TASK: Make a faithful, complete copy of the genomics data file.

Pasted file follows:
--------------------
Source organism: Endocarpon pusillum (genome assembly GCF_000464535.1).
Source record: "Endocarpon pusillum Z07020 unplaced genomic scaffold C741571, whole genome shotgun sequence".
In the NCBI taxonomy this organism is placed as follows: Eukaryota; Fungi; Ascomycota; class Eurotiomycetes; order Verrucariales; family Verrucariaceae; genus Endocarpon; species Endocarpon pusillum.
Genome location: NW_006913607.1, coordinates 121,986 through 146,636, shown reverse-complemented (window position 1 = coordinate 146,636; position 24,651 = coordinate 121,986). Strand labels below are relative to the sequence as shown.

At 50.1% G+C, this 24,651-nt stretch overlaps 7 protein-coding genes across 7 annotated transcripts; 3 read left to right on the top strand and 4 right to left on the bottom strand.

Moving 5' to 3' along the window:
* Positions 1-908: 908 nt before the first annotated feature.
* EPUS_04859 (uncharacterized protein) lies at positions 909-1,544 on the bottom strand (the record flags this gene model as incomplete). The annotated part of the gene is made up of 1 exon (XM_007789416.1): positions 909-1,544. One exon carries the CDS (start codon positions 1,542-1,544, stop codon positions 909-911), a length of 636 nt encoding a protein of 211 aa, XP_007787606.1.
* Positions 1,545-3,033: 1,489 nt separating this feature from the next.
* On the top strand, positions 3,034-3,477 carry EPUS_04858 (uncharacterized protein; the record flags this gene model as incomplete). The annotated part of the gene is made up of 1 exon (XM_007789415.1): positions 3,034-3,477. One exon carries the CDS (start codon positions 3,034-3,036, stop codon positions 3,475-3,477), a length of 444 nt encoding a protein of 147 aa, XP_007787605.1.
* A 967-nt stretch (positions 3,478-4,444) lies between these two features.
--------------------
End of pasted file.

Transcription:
Source organism: Endocarpon pusillum (genome assembly GCF_000464535.1).
Source record: "Endocarpon pusillum Z07020 unplaced genomic scaffold C741571, whole genome shotgun sequence".
In the NCBI taxonomy this organism is placed as follows: Eukaryota; Fungi; Ascomycota; class Eurotiomycetes; order Verrucariales; family Verrucariaceae; genus Endocarpon; species Endocarpon pusillum.
Genome location: NW_006913607.1, coordinates 121,986 through 146,636, shown reverse-complemented (window position 1 = coordinate 146,636; position 24,651 = coordinate 121,986). Strand labels below are relative to the sequence as shown.

At 50.1% G+C, this 24,651-nt stretch overlaps 7 protein-coding genes across 7 annotated transcripts; 3 read left to right on the top strand and 4 right to left on the bottom strand.

Moving 5' to 3' along the window:
* Positions 1-908: 908 nt before the first annotated feature.
* EPUS_04859 (uncharacterized protein) lies at positions 909-1,544 on the bottom strand (the record flags this gene model as incomplete). The annotated part of the gene is made up of 1 exon (XM_007789416.1): positions 909-1,544. One exon carries the CDS (start codon positions 1,542-1,544, stop codon positions 909-911), a length of 636 nt encoding a protein of 211 aa, XP_007787606.1.
* Positions 1,545-3,033: 1,489 nt separating this feature from the next.
* On the top strand, positions 3,034-3,477 carry EPUS_04858 (uncharacterized protein; the record flags this gene model as incomplete). The annotated part of the gene is made up of 1 exon (XM_007789415.1): positions 3,034-3,477. One exon carries the CDS (start codon positions 3,034-3,036, stop codon positions 3,475-3,477), a length of 444 nt encoding a protein of 147 aa, XP_007787605.1.
* A 967-nt stretch (positions 3,478-4,444) lies between these two features.